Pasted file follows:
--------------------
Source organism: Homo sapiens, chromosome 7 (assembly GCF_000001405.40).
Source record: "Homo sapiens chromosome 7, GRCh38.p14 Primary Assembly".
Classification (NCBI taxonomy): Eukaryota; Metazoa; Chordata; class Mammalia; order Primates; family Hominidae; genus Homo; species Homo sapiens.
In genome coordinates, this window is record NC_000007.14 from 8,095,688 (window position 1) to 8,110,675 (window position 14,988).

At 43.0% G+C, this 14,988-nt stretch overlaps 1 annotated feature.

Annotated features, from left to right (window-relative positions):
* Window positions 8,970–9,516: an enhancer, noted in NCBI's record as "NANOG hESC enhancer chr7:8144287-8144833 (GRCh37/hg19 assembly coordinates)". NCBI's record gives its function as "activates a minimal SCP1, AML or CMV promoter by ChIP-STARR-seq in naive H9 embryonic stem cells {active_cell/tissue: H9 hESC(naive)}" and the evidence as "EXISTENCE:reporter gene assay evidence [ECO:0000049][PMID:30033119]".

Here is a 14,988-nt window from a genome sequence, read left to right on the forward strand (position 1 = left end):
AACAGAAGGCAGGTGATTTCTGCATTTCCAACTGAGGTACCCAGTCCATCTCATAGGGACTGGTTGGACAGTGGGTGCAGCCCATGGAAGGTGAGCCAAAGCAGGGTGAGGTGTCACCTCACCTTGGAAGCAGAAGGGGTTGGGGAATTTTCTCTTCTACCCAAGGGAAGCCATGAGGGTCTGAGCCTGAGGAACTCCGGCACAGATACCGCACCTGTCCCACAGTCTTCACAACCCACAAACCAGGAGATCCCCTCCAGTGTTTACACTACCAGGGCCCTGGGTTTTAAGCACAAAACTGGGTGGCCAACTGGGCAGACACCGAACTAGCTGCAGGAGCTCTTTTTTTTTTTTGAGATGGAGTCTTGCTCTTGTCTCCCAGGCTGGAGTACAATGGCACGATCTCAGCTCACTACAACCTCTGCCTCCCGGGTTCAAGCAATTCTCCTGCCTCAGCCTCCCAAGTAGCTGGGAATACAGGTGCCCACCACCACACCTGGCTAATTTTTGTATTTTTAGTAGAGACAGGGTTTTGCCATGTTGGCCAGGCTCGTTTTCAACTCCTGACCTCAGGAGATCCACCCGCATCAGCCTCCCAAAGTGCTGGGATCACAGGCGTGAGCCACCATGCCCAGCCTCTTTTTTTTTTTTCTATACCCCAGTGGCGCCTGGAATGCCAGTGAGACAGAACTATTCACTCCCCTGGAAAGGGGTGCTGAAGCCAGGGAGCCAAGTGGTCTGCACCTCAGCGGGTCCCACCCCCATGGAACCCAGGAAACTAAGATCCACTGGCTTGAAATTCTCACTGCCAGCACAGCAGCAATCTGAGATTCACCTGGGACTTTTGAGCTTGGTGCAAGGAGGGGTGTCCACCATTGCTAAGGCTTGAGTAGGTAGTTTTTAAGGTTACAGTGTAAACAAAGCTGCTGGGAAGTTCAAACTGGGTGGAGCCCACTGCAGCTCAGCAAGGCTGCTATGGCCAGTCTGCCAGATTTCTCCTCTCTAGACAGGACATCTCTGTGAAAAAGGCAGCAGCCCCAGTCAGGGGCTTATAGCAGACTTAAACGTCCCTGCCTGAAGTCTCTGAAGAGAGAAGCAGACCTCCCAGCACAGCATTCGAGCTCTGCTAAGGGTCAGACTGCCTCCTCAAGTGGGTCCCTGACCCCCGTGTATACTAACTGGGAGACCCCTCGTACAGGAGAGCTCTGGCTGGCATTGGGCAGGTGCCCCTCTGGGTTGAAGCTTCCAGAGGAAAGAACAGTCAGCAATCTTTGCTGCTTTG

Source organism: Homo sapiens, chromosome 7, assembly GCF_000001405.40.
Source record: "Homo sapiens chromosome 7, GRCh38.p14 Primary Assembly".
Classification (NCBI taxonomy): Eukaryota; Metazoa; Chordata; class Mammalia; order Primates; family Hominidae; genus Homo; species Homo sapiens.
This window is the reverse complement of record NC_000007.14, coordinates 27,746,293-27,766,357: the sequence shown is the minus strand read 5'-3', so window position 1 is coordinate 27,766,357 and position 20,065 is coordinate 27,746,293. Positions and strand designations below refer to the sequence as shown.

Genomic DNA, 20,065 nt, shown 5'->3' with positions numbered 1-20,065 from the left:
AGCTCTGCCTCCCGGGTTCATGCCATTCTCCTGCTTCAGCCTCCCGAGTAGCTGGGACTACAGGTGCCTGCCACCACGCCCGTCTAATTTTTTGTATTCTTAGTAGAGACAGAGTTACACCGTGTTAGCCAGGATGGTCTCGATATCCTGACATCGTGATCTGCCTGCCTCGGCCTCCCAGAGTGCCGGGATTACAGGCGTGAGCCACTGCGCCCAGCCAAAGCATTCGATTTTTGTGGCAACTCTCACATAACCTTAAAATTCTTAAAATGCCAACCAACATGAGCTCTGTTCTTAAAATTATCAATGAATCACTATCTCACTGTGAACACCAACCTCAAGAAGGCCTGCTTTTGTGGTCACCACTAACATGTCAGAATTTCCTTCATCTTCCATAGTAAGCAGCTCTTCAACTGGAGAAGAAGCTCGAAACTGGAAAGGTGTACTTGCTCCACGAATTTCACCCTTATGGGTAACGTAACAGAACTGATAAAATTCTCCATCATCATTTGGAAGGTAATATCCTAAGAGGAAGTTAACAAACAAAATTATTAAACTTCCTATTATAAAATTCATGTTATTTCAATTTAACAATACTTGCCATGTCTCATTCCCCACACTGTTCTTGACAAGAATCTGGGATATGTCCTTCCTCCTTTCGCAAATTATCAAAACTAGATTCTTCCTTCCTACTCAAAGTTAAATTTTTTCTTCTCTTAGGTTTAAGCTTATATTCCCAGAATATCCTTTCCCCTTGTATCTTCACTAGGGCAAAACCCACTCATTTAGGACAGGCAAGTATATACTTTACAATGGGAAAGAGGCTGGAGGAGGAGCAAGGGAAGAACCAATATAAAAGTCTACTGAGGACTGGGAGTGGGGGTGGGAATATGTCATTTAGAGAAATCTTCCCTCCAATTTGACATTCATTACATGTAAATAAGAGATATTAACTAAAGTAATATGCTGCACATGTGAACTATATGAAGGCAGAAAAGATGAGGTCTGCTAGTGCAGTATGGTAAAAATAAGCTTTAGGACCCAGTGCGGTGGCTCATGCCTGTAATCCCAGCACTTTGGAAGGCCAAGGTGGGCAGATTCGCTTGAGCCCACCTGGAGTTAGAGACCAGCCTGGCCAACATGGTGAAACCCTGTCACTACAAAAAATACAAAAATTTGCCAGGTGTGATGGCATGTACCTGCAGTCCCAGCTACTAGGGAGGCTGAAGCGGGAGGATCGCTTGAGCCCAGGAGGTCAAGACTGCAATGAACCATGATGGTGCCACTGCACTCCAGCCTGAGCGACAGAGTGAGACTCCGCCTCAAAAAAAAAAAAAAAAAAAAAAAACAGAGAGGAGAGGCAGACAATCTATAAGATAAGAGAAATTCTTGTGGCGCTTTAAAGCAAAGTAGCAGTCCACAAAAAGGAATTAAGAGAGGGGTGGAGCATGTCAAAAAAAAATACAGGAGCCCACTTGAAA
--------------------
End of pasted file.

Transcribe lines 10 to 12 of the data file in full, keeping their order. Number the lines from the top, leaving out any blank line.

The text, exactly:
Source organism: Homo sapiens, chromosome 7, assembly GCF_000001405.40.
Source record: "Homo sapiens chromosome 7, GRCh38.p14 Primary Assembly".
Classification (NCBI taxonomy): Eukaryota; Metazoa; Chordata; class Mammalia; order Primates; family Hominidae; genus Homo; species Homo sapiens.